We are welcoming graduate and undergraduate student papers or full panel proposals that address any area of literature (British, American, world, colonial and post-colonial, medieval, modern, contemporary, etc.), rhetoric, composition, or pedagogical studies. Please submit a 250-300 word abstract to firstname.lastname@example.org. Submissions must include name, institutional affiliation, student status (graduate or undergraduate), contact information (name, phone number, address, email address), and a list of any audio/visual equipment needed for your presentation. Presentation time should be limited to 20 minutes (usually about ten pages). Abstracts should be received by August 31, 2009.
Victorian Markets and Marketing Oct 15-17, 2009. Vancouver, BC. Coast Plaza Hotel
A Joint Conference of the Victorian Studies Association of Western Canada and the Victorian Interdisciplinary Studies Association of the Western United States. Hosted by Emily Carr University of Art and Design and the University of the Fraser Valley
The fifth annual Midwest Interdisciplinary Graduate Conference at the University of Wisconsin-Milwaukee seeks submissions for "Obsolescence," a graduate student conference to be held February 13-15, 2010, in conjunction with the Center for 21st Century Studies and its research theme for 2009-2011: "Figuring Place and Time."
THE CARTOGRAPHICAL NECESSITY OF EXILE
Derek Walcott identified a cartographical necessity of exile in his 1984 collection of poetry, Midsummer, when he wrote:
So, however far you have travelled, your
steps make more holes and the mesh is multiplied –
… exiles must make their own maps
We are soliciting papers for a panel on uses of the Bible in 19th century U.S. culture for the inaugural C19: The Society of Nineteenth-Century Americanists conference this coming May 20-23 at Penn State.
Fantasy Ireland: Imaginings and Re-Imaginings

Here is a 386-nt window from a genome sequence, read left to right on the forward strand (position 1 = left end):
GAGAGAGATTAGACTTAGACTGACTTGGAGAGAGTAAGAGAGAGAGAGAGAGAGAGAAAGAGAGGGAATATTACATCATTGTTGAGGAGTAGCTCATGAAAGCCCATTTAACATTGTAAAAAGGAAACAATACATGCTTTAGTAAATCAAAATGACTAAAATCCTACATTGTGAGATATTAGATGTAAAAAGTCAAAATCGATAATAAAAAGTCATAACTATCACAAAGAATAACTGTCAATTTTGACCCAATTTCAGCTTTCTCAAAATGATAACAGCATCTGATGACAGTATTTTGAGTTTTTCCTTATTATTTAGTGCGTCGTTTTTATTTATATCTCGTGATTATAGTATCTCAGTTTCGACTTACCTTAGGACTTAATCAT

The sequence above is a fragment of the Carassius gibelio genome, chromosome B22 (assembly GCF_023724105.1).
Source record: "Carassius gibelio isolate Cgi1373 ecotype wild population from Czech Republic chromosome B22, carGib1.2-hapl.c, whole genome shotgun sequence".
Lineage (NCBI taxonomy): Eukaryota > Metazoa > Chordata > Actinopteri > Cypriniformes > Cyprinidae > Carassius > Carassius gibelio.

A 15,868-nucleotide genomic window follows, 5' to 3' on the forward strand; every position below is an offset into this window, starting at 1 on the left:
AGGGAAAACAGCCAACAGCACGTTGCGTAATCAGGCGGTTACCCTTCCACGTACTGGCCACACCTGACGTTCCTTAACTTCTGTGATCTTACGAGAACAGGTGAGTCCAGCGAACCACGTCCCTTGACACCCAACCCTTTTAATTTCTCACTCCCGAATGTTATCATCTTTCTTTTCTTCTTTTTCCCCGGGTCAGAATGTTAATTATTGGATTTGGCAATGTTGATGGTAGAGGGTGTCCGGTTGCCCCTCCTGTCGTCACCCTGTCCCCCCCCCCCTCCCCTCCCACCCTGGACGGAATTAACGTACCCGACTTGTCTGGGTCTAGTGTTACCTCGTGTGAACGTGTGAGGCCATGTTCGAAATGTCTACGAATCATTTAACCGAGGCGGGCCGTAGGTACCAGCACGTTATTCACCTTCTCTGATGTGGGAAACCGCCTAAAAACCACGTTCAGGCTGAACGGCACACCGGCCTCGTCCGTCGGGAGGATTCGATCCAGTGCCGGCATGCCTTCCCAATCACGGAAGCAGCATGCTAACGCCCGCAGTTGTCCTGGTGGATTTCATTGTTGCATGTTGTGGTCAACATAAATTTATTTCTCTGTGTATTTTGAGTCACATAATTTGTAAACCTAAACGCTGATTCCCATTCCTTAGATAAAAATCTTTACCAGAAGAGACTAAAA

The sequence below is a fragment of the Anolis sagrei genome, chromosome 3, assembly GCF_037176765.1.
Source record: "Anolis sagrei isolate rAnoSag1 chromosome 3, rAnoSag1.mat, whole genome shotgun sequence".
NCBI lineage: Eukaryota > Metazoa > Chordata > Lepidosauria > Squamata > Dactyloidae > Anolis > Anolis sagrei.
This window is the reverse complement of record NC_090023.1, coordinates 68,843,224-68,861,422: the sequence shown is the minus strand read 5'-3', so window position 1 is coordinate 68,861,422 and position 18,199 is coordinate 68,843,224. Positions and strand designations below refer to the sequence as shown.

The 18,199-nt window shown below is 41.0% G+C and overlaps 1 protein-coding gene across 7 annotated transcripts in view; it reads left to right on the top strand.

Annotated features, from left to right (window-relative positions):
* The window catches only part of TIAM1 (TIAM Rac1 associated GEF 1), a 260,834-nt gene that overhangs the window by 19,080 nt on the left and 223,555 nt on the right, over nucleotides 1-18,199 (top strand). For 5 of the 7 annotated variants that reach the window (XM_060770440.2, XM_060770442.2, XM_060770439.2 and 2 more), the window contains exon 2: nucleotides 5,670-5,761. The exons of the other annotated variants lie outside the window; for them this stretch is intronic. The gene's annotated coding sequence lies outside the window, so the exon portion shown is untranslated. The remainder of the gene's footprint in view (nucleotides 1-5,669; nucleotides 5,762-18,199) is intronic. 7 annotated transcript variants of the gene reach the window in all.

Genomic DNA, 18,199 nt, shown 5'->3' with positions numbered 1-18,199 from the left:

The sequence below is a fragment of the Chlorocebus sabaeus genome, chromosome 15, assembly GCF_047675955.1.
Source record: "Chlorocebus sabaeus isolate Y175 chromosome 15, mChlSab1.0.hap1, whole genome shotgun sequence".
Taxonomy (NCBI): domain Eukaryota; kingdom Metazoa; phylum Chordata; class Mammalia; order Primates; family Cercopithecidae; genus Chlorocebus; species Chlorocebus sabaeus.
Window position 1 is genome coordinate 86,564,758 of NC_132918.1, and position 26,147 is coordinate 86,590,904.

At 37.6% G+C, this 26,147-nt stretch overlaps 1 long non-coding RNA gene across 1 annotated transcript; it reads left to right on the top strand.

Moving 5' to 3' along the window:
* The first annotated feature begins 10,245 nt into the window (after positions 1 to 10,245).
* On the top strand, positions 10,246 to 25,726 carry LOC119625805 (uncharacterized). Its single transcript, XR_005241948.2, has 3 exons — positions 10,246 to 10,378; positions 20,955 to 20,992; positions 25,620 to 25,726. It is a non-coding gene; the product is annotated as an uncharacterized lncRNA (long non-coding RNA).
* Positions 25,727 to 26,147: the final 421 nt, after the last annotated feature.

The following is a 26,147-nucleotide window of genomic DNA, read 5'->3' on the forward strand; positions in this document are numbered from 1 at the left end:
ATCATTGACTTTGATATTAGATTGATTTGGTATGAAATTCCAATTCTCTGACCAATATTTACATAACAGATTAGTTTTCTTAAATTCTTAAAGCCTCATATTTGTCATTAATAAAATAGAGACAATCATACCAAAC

An international conference held at the University of Sunderland
13-15 November 2009
Organised by the North East Irish Culture Network
Following the success of the previous six international Irish Studies conferences, the University of Sunderland, in association with NEICN, is soliciting papers for an interdisciplinary conference, which will run from 13-15th November 2009. The conference will begin with a plenary lecture on 13th November; there will be a book launch and wine reception on the Friday evening and a ceilidh and conference banquet on Saturday 14th November.
CALL FOR SUBMISSIONS LiNQ VOLUME 36 2009:
Extended Closing DATE 1 October 2009
POP Goes the Region
The small town, the local, and regionalism have long been considered precious territory to be guarded by grassroots music and local art movements, enshrined in high letters, and embalmed in obscurity. This issue of LiNQ (Literature in North Queensland) seeks to challenge and update this notion of the regional. As the Internet connects us in a global village of downloadable ephemera, the local community is redefined. How does the region connect with the popular?
The T. S. Eliot Society will present two sessions of two or three papers each, with a substantial amount of time for discussion. Those interested should communicate with William Harmon (email@example.com) with the following by October 10, 2009:
The Editorial Board of Etudes Irlandaises is seeking submissions for the Spring 2010 volume of the journal.
Scientific project of the review :